11 May 2018

Video of the day -- waking up


Three ordinary American young people describe their personal journeys out of the darkness.

5 Comments:

Blogger Adam said...

When my father was alive, we never went to church. But when he did, my mother got I guess guilted by my grandmother to "do something" than being a lazy Christian. So we went to a Methodist church. I liked the first few years with sunday school because they tried to make it fun. But the actual sermons were a snoozefest. By the time I reached high school, I stopped going. It wasn't a big drama breakup, I just stop caring.

I always questioned what I heard in church when my brain was capable of processing the subject, but I slowly drifted away from Christianity.

12 May, 2018 04:49  
Blogger Rational Nation USA said...

I was fortunate growing up. Both my parents were believers yet their belief was it was their job to expose us to Christianity and then give us the opportunity to decide our beliefs for ourselves. They never forced church attendance down our throats.

Of their four siblings 3 of us decided religion was not something that made any rational sense and so we moved beyond clinging to faith in a mystical supreme being. For my other sibling religion has actually given her strength and purpose. Both strongly positive platforms for her to stand on.

At one time in my life, from around 12 to 17 I thought I wanted to be a Christian missionary because of the good I thought they did. Ultimately decided against it as I completed formal schooling and entered life in manufacturing and management. While I continued for awhile being a luke warm believer I begin reading the KJV of the bible, both the Old and New Testaments, finishing them both. Giving much thought to what I read on those pages I realized what a tremendous bill of goods had been sold to humankind. My own beliefs then begin to solidified around science, reason, and observable reality. I've been much happier and grounded ever since.

For those who continue to believe and find comfort in religious beliels I say fine. Just don't try to force your beliefs on me or others who don't think like you. And, allow us the same freedoms you demand for yourselves.

Great video Infidel, thanks for sharing.

12 May, 2018 06:26  
Blogger Mary Kirkland said...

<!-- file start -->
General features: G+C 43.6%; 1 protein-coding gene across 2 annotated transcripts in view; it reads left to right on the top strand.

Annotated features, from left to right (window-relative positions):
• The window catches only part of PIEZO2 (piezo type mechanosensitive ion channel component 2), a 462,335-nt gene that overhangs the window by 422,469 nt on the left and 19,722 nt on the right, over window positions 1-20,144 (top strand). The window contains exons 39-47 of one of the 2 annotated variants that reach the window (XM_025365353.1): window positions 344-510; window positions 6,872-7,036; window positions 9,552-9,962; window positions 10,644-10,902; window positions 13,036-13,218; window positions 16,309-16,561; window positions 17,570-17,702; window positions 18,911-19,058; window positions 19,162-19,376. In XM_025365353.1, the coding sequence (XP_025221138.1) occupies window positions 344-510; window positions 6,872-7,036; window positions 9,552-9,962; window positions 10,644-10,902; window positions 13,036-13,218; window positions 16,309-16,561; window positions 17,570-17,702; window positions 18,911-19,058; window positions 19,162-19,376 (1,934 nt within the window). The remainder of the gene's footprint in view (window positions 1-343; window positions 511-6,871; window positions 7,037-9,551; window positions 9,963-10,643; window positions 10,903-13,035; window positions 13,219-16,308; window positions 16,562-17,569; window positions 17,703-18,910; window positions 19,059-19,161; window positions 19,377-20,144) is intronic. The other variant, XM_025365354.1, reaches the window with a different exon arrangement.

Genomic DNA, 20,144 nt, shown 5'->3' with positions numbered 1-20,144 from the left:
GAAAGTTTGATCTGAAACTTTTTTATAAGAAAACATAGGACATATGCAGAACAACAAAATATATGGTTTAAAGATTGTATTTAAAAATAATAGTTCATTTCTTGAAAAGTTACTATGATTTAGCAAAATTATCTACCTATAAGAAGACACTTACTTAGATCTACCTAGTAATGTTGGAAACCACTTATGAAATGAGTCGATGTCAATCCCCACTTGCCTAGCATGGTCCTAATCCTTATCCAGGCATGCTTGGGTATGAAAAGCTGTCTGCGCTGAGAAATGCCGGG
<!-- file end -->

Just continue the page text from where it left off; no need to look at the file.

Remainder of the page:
My dad is Mormon and my mom was Baptist. My mom's grandfather was a Baptist minister so I went to both churches as a kid. We had Mormon bible study on Saturday and Baptist church on Sunday and mormon primary school after I got home from regular school every day. When I got to be a teenager I dabbled in Satanism for a few years and then practiced Wicca for 10 years. I was trying to find my own beliefs and truths and finally settled on Agnostic and have considered myself to be Agnostic for about 15 years. My dad who hasn't been to the mormon church in decades and drinks coffee and used to smoke still gives his tithing to the church each month so he doesn't go to hell, he said.

12 May, 2018 11:43  
Blogger Ami said...

I can't point to a time where I was asleep one moment and awake the next. It was a very gradual process.

But now that I am awake, I can look back to the time I was asleep and to that zone between asleep and fully awake and see all the things I couldn't view clearly at the time.

Assorted slept-too-long Jesus goobers in my eyes, I guess.

I'm glad that I'm not asleep anymore, though.

12 May, 2018 13:09  
Blogger Infidel753 said...

Adam: It seems to be much easier to escape when the indoctrination doesn't begin right at the beginning in early childhood. You were fortunate that it didn't start until you were old enough to question things -- and apparently they didn't push it on you all that hard. Glad you had a relatively painless escape.

Rational: That sounds like indeed a "rational" approach. I wonder how many religious parents are enlightened enough to let their children decide for themselves. I suspect that most Christians outside the hard-core fundamentalist community haven't read the Bible all the way through, only some of the more popular passages. Reading the whole thing often proves to be an eye-opener.

Mary: You've certainly tried a wide range of options! I'd be interested in your experiences with Satanism and Wicca -- I'll see if you've written about that on your blog. I hope your father eventually realizes he's in no more danger of going to Hell than of going to Mordor, and for the same reason -- but every person has to reach their own accommodation with their religion.

Ami: It seems to be gradual for many people -- eventually they realize that they haven't really believed for quite some time. The real world can sometimes be a harsh place, but it's best top be able to see it as it really is.

12 May, 2018 16:10  

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